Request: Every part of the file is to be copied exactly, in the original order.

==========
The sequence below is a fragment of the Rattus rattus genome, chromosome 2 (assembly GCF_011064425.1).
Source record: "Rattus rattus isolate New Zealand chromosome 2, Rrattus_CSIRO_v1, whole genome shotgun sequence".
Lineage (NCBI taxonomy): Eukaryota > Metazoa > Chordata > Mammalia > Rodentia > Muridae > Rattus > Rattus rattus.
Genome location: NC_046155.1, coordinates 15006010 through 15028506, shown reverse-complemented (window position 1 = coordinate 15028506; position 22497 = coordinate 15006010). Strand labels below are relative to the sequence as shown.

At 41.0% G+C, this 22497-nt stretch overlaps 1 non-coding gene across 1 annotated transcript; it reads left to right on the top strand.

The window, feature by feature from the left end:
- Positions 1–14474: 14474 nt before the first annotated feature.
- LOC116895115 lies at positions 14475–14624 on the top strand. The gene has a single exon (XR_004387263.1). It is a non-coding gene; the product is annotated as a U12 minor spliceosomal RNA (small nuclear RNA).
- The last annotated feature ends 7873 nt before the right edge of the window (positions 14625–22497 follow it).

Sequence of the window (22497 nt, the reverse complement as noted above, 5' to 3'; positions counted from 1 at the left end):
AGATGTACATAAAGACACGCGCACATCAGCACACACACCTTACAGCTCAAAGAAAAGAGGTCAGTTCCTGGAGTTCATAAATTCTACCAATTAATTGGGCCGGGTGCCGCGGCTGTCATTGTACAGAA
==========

The sequence below is a fragment of the Rattus rattus genome, chromosome 2 (assembly GCF_011064425.1).
Source record: "Rattus rattus isolate New Zealand chromosome 2, Rrattus_CSIRO_v1, whole genome shotgun sequence".
Lineage (NCBI taxonomy): Eukaryota > Metazoa > Chordata > Mammalia > Rodentia > Muridae > Rattus > Rattus rattus.
Genome location: NC_046155.1, coordinates 15006010 through 15028506, shown reverse-complemented (window position 1 = coordinate 15028506; position 22497 = coordinate 15006010). Strand labels below are relative to the sequence as shown.

At 41.0% G+C, this 22497-nt stretch overlaps 1 non-coding gene across 1 annotated transcript; it reads left to right on the top strand.

The window, feature by feature from the left end:
- Positions 1–14474: 14474 nt before the first annotated feature.
- LOC116895115 lies at positions 14475–14624 on the top strand. The gene has a single exon (XR_004387263.1). It is a non-coding gene; the product is annotated as a U12 minor spliceosomal RNA (small nuclear RNA).
- The last annotated feature ends 7873 nt before the right edge of the window (positions 14625–22497 follow it).

Sequence of the window (22497 nt, the reverse complement as noted above, 5' to 3'; positions counted from 1 at the left end):
AGATGTACATAAAGACACGCGCACATCAGCACACACACCTTACAGCTCAAAGAAAAGAGGTCAGTTCCTGGAGTTCATAAATTCTACCAATTAATTGGGCCGGGTGCCGCGGCTGTCATTGTACAGAA